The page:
Another post on sports. I would make a distinction between organized team sports such as baseball and football and individual exercise such as running, biking, or walking. Organized team sports is partly if not mostly about conformity, while individual exercise is the opposite. This being football season, has one ever seen such conformity as a crowd at a football game: individuals “lost” in a crowd. Would fans exhibit such boorish behavior on the their own? To their credit baseball fans are less boorish (if that’s a compliment). Then there are the participants. Football is a black man’s game watched by white men. Baseball, on the other hand, is a white working class game watched by suburbanites. Get this: a college football team is allowed 85 full scholarships, while a college baseball team is allowed 11.7 full scholarships. Yet, when my Godson was playing competitive youth baseball (so-called “travel” ball), the parents, almost entirely white working class, often expressed that baseball would be their child’s ticket to a free college education. The look on their faces when I explained that a college team was allowed only 11.7 full scholarships on a 30-player roster was much like the look on their faces when they hear “fake news”. The limitation on scholarships is my explanation why Vanderbilt and UVA can win the college world series. Then why so many black players in the major leagues? They aren’t from here, they are from the islands and central America. So how do team sports affect politics here, as baseball affects politics in Palau? Where do youth learn to accept authoritarianism? Not in the library. “At a time when America’s faith in democracy is flagging, the Republicans elected to treat the United States Senate, and the citizens it represents, with all the respect college guys accord public restrooms.” Bernie Sanders? No, Will Wilkinson. https://www.nytimes.com/2017/12/20/opinion/tax-bill-gop-democracy.html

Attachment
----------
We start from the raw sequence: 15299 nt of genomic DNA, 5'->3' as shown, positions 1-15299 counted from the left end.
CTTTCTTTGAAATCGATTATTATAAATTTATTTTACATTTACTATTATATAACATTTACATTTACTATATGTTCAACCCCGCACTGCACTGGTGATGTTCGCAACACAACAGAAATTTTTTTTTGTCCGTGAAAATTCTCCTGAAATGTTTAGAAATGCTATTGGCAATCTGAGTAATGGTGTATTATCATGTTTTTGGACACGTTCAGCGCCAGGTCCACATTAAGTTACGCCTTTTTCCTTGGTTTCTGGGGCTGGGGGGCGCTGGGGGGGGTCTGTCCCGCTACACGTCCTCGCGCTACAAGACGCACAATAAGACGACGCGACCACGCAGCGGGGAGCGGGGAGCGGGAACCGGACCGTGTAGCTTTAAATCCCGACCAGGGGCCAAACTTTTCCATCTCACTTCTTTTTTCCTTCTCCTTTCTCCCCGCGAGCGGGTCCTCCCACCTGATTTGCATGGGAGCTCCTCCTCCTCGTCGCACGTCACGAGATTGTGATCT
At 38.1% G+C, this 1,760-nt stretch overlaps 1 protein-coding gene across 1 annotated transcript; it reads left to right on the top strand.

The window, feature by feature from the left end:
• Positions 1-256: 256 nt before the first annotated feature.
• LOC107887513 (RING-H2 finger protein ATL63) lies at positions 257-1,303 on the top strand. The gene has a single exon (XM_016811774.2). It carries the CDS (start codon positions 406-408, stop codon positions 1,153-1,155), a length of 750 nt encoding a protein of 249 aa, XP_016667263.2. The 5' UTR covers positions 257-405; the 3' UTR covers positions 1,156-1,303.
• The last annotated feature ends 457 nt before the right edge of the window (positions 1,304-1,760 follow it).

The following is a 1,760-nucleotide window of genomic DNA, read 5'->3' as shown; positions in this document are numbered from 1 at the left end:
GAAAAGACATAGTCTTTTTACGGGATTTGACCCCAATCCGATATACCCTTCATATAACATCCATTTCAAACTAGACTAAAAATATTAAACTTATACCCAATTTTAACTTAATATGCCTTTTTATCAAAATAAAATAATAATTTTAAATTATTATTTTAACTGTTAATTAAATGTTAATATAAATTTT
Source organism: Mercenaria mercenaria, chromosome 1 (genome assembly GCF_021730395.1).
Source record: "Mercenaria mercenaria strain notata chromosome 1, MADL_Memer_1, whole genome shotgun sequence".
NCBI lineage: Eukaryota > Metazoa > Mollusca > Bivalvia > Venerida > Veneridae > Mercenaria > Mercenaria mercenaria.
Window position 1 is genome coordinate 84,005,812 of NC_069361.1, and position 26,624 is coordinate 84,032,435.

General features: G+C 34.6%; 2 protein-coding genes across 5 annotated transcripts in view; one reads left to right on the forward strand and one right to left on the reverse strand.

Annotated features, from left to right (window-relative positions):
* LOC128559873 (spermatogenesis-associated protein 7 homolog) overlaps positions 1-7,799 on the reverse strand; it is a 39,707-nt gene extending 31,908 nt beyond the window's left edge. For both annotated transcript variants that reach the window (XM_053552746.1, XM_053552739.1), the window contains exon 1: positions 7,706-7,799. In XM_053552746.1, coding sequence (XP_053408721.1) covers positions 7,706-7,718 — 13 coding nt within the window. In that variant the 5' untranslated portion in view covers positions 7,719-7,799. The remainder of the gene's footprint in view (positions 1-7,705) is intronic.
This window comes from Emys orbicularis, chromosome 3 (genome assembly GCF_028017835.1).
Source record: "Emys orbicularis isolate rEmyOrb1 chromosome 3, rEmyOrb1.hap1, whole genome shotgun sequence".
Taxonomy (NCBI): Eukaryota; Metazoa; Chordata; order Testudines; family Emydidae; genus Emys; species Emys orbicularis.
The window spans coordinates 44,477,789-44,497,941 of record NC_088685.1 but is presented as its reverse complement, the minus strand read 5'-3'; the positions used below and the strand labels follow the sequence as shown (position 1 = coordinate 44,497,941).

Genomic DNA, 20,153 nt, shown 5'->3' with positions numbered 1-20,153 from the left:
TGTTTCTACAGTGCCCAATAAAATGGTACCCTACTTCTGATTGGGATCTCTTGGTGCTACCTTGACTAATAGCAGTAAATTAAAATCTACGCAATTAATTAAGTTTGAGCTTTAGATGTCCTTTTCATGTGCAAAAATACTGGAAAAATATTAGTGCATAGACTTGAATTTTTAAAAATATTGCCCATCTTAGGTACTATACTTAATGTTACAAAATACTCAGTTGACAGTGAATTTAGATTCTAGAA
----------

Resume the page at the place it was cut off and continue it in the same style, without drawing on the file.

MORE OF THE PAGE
6 Ray Lopez December 20, 2017 at 11:10 am